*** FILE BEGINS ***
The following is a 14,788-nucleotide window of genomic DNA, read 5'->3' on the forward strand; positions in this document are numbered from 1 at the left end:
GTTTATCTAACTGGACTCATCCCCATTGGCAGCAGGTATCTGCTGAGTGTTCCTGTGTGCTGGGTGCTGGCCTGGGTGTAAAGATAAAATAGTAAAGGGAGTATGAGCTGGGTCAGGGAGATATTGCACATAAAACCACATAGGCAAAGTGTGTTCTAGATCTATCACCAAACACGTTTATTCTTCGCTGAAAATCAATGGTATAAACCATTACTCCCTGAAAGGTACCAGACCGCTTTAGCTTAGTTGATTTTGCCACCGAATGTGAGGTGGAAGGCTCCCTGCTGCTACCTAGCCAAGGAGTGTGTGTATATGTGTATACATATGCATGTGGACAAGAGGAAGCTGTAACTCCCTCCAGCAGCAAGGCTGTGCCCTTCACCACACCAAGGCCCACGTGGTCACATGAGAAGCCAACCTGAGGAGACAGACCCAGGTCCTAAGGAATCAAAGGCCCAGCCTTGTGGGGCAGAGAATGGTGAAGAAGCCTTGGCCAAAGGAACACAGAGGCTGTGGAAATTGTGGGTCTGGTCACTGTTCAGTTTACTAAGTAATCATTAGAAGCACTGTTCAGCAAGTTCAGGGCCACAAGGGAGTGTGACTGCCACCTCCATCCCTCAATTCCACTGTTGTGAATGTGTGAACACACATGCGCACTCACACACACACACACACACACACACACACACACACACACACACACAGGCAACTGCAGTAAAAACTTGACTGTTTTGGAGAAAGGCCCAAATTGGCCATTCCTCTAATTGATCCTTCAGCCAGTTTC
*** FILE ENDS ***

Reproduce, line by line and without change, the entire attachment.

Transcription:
The following is a 14,788-nucleotide window of genomic DNA, read 5'->3' on the forward strand; positions in this document are numbered from 1 at the left end:
GTTTATCTAACTGGACTCATCCCCATTGGCAGCAGGTATCTGCTGAGTGTTCCTGTGTGCTGGGTGCTGGCCTGGGTGTAAAGATAAAATAGTAAAGGGAGTATGAGCTGGGTCAGGGAGATATTGCACATAAAACCACATAGGCAAAGTGTGTTCTAGATCTATCACCAAACACGTTTATTCTTCGCTGAAAATCAATGGTATAAACCATTACTCCCTGAAAGGTACCAGACCGCTTTAGCTTAGTTGATTTTGCCACCGAATGTGAGGTGGAAGGCTCCCTGCTGCTACCTAGCCAAGGAGTGTGTGTATATGTGTATACATATGCATGTGGACAAGAGGAAGCTGTAACTCCCTCCAGCAGCAAGGCTGTGCCCTTCACCACACCAAGGCCCACGTGGTCACATGAGAAGCCAACCTGAGGAGACAGACCCAGGTCCTAAGGAATCAAAGGCCCAGCCTTGTGGGGCAGAGAATGGTGAAGAAGCCTTGGCCAAAGGAACACAGAGGCTGTGGAAATTGTGGGTCTGGTCACTGTTCAGTTTACTAAGTAATCATTAGAAGCACTGTTCAGCAAGTTCAGGGCCACAAGGGAGTGTGACTGCCACCTCCATCCCTCAATTCCACTGTTGTGAATGTGTGAACACACATGCGCACTCACACACACACACACACACACACACACACACACACACACACACACAGGCAACTGCAGTAAAAACTTGACTGTTTTGGAGAAAGGCCCAAATTGGCCATTCCTCTAATTGATCCTTCAGCCAGTTTC